VR's three-cylinder S class 4-6-2 steam locomotives were assigned to haul the train, which had an eleven-car trailing load of 544 long tons, over the 1 in 50 gradients between Melbourne and Albury. Although the locomotives had been in service since 1928, their appearance was altered with the addition of streamlining, along with royal blue and gold livery designed to seamlessly match the carriages of the train; the locomotives were equipped with long range tenders, with enough water and coal capacity to enable the train to travel the entire 190.5-mile journey between Albury and Melbourne non-stop, at an average speed of 52 miles per hour, a schedule, the longest non-stop train journey in Australia, held the record as the fastest for the next twenty years. Until the conversion of the S class locomotives to oil firing, the locomotive fireman was charged with the formidable task of shovelling six to seven tons of coal into the firebox during the course of each journey, in order to generate enough power to maintain the schedule.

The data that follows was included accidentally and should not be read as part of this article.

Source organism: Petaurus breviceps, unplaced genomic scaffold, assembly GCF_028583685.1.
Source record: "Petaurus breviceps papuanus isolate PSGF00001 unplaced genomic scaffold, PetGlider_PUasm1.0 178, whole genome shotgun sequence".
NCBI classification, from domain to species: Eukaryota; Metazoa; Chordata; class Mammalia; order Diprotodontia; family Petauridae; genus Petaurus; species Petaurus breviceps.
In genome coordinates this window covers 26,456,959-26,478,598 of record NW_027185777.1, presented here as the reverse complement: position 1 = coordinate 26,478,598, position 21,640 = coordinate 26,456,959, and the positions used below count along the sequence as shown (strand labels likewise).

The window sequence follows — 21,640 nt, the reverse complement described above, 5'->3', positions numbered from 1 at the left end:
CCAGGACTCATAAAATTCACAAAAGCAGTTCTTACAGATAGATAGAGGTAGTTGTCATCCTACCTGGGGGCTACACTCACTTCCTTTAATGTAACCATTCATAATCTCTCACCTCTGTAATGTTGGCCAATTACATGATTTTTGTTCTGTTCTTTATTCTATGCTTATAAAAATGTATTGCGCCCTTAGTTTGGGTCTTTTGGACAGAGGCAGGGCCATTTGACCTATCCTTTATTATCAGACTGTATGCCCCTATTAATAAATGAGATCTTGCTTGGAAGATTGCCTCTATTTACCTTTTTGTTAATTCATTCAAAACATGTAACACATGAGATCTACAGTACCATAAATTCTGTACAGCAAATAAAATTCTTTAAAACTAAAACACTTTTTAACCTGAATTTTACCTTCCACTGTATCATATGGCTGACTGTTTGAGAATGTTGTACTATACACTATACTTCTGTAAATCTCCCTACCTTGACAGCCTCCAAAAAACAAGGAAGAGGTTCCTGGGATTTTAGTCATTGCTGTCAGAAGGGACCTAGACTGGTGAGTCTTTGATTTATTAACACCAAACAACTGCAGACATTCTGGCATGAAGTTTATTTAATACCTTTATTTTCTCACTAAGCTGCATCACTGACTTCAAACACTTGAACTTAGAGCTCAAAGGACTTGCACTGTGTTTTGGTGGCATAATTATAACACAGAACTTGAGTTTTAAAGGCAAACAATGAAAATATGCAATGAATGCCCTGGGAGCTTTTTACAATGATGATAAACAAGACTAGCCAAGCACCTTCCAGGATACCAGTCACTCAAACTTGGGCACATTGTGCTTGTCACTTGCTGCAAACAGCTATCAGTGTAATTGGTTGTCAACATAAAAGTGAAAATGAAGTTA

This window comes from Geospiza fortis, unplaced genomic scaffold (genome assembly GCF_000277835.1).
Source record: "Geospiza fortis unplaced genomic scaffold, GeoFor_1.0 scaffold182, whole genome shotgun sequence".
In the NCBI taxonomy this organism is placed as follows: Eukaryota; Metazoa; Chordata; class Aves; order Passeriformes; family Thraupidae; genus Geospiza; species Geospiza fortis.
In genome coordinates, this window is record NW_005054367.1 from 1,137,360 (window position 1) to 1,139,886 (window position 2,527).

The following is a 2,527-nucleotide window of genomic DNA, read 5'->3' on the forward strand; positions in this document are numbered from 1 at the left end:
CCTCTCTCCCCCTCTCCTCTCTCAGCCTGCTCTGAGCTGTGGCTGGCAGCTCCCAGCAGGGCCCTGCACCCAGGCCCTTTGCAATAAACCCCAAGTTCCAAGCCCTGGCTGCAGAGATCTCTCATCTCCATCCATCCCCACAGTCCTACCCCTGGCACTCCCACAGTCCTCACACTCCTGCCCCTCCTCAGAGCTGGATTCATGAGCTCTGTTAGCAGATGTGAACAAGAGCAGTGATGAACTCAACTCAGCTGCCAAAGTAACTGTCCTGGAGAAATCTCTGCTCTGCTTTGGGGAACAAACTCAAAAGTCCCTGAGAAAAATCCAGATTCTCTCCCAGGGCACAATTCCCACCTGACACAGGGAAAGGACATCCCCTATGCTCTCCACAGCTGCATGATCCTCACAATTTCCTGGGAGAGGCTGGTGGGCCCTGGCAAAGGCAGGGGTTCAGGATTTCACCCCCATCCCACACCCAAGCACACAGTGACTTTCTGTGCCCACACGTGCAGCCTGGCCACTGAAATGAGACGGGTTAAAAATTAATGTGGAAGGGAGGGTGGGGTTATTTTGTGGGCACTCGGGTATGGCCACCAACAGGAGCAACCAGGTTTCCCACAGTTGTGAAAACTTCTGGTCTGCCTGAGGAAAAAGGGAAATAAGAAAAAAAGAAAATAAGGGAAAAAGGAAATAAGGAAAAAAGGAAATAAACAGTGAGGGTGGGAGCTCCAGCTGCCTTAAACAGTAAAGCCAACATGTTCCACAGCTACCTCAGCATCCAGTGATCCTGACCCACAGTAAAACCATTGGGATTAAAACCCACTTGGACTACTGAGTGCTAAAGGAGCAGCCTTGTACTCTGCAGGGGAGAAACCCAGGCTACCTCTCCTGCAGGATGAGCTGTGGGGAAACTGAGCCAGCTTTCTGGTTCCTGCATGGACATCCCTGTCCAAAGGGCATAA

The Spirit of Progress was launched on 17 November 1937 in a blaze of publicity, which included dramatic footage being taken of the new train racing Airco DH.4 aeroplane VH-UBZ Spirit of Melbourne on its demonstration run to Geelong. In an elaborate launch ceremony at Spencer Street station, Premier Albert Dunstan opened the Parlor Car with a gold key. Three hundred invited guests joined the train for the inaugural run, ranging from Attorney-General of Australia former Railways Minister Robert Menzies to Mr AO Henty, descendant of Edward Henty, the Victorian pioneer after whom the train's locomotive was named; the train reached 74 mph against a headwind on the Down journey to Geelong, on the return leg reached a new official Australian rail speed record of 79.5 mph between Werribee and at Laverton before speed was cut to avoid stray livestock on an unprotected level crossing. While not acknowledged, the steam-hauled Spirit of Progress is reported on occasion to have reached speeds as high as 86 mph while in regular service.